Hundreds of people dressed in black shouted slogans outside Western Magistracy today as 47 pro-democracy activists faced “conspiracy to commit subversion” charges. They belted out slogans such as "five demands, not one less," "no rioters, only tyranny," and "liberate Hong Kong, revolutions of our times," all of which were used during the 2019 protest but have since been outlawed under the national security law.    The defendants inside faced charges in connection with participation in the primary elections held last July, ahead of the Legislative Council polls.  “The DAB [and] pro-Beijing parties organised the primary election too. It is very common in Hong Kong and other places, how can that be a crime?” said Emily Lau, a former legislator. “I didn’t feel lucky at all for not participating in the primary election. I prefer to be one of the 47 arrested,” said Herber Chow, a pro-democracy activist as well as the CEO of the children clothing brand, ChickeeDuck. “It’s the most ridiculous case in Hong Kong. We should be here to witness history,” Mr Chow told The Young Reporter. He said some of those in the trial were his high school friends. A 64-year-old woman, Alexandra Wong held a British flag outside the court building. “I hope the whole world will stand together with us for freedom. One dream, one world,”  she said. Among those waiting was 89-year-old Catholic cardinal, Joseph Zen. Like hundreds of others, he was unable to get into the building. Trade unionists and members of the Civic Party held up the three finger salute in support of pro-democracy protesters in Myanmar. A large number of police vans lined the street. Officers held up the purple flag this afternoon to warn the crowd that their slogans were in contravention of the national security law. They also raised the blue …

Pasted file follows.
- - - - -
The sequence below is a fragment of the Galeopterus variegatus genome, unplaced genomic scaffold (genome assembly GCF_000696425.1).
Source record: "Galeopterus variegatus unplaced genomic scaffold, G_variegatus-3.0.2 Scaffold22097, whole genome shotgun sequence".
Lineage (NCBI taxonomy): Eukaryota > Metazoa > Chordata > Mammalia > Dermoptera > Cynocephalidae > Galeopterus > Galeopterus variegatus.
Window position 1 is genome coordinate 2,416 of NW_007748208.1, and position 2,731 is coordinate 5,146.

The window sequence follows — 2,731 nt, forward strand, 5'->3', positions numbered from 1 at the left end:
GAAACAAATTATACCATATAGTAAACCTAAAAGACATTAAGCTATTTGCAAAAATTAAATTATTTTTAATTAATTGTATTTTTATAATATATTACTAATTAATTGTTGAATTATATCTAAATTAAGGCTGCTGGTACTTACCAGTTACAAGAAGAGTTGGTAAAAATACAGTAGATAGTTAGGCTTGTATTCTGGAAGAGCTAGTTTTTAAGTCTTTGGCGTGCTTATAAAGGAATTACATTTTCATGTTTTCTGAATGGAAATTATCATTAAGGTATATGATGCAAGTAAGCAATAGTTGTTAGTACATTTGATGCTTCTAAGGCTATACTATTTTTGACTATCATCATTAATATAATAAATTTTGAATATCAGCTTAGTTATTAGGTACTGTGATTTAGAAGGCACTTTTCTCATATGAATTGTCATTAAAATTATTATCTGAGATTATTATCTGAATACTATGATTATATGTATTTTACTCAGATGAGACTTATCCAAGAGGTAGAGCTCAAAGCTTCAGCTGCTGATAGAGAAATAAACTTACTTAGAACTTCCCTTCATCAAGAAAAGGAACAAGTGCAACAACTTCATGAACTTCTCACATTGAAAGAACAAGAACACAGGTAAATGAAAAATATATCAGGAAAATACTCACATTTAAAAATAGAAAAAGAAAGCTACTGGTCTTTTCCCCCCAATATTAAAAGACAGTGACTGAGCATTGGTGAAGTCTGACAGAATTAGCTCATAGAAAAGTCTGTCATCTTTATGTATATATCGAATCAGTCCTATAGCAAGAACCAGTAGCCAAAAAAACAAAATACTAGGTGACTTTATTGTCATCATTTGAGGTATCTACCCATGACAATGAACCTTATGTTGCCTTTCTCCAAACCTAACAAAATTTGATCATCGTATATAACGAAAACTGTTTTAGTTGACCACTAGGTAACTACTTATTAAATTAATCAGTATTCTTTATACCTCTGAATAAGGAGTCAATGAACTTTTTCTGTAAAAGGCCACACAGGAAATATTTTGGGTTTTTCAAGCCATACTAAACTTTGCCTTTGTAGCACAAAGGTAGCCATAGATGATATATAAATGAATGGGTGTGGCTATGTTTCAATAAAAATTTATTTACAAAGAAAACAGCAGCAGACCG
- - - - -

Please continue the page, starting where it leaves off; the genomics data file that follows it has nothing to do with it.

Court charges 47 pro-democracy figures with "conspiracy to commit subversion” under national security law